Generally it’s a question of if a system is designed to consume OSM diffs or not, and its entire pipeline supports incremental changes. Many don’t because there is no business need for minutely updates for most providers.

Generally each service supports one vector tile schema. There is some overlap (e.g. Americana and Maptiler are producing tiles with a common schema), but not much.

Variable. Of the examples above, I believe Maptiler and Protomaps are both open source, while Thunderforest and Mapbox are not.

This is not a meaningful question generally - a tile is a set of pre-processed data being delivered to a client where response times should be measured in ms, an OSM PBF is delivered to a server for batch processing where download times are in minutes or hours.

In general the processing steps for vector tiles are similar to raster tiles, except that you’re not using image libraries or applying styling. Techniques more sophisticated are essential for usable vector tile sizes.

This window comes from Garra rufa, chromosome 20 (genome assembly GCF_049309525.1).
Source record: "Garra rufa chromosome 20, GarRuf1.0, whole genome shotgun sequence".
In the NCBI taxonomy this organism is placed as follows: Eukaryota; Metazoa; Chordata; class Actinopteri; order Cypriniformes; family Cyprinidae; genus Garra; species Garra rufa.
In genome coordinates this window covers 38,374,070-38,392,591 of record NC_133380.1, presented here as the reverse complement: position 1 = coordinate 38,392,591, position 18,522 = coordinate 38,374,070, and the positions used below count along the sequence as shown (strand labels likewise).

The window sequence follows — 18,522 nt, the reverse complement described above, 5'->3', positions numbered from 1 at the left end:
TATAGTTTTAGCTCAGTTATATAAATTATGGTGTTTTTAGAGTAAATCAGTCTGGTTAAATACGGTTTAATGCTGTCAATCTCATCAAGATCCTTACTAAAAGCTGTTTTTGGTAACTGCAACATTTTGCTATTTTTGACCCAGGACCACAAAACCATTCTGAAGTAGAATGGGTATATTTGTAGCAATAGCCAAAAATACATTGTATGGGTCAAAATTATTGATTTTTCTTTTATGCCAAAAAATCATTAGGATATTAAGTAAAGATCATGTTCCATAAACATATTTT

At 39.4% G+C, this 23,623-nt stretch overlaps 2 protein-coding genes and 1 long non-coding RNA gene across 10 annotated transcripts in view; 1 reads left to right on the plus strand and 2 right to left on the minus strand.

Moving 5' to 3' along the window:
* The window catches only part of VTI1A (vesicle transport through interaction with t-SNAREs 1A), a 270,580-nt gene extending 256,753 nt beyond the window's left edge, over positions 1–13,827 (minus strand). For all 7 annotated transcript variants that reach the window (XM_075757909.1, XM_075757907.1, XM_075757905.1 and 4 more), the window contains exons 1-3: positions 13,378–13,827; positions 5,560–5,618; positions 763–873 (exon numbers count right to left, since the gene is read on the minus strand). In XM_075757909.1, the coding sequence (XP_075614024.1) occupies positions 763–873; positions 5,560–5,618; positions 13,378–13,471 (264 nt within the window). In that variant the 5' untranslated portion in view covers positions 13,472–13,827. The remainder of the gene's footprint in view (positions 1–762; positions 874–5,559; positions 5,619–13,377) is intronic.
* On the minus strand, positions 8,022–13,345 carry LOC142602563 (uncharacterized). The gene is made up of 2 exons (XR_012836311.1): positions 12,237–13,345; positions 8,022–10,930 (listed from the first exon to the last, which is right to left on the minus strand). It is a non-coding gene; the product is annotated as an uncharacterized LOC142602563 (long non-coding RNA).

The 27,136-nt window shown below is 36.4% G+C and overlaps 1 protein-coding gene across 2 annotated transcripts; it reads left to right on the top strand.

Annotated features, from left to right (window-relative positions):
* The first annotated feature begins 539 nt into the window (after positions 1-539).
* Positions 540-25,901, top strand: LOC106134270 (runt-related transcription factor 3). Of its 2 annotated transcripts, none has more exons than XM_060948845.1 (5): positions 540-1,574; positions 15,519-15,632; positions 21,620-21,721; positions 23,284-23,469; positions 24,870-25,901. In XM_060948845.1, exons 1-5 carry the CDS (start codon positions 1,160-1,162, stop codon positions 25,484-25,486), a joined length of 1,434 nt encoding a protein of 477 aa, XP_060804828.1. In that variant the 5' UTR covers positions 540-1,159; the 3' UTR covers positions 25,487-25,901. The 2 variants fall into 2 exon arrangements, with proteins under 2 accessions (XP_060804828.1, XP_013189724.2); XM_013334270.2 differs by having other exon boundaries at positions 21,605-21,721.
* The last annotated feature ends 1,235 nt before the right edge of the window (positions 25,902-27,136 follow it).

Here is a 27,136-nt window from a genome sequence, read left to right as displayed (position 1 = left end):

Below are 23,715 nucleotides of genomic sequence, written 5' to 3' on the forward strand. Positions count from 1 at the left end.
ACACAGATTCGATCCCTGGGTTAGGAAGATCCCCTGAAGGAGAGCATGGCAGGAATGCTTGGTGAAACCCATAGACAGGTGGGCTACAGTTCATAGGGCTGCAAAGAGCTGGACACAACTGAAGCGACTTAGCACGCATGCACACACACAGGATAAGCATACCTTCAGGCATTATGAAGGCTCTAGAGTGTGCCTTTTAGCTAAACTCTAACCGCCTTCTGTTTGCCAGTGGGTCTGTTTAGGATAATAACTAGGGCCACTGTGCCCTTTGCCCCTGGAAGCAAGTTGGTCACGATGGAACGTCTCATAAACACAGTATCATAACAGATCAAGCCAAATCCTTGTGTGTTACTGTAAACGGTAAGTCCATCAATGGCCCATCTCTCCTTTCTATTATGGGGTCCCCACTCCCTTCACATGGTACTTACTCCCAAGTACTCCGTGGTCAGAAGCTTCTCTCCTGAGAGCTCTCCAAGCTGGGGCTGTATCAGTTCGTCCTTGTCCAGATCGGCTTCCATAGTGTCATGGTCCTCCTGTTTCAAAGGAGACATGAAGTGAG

Merging multiple features into single multipolygons or longer linestrings is essential for many layer types.

Realistically, these days all the front-ends are consuming a Mapbox or Maplibre GL style, and the style specifies a source of MVT tiles. Maplibre GL is the most popular front-end that’s not tied to a provider, but Leaflet, QGIS, and others will also read the styles.

Each Maplibre GL style layer specifies a source and souce layer, which is a vector tile source and layer. There is no difference between two style layers from the same vector tile source and two style layers from different vector tile sources, except the latter results in more HTTP requests, bandwidth used, and slower performance from having to deal with more data.

Better than raster tiles, as mobile devices tend to make better use of fractional zoom, high DPI, rotation, and the other advantages vector tiles bring. Remember, high resolution raster tiles tend to be quite large. Keeping tile size reasonable is essential for mobile, as poorly designed tiles will cause your app to go OOM and crash.

Maputnik and Fresco are both GUI-driven editors. I wouldn’t use them for complex basemaps, as the GUI approach doesn’t work well with really complex styles. I’ve been using Charites, which pre-processes multiple files into one Maplibre GL style.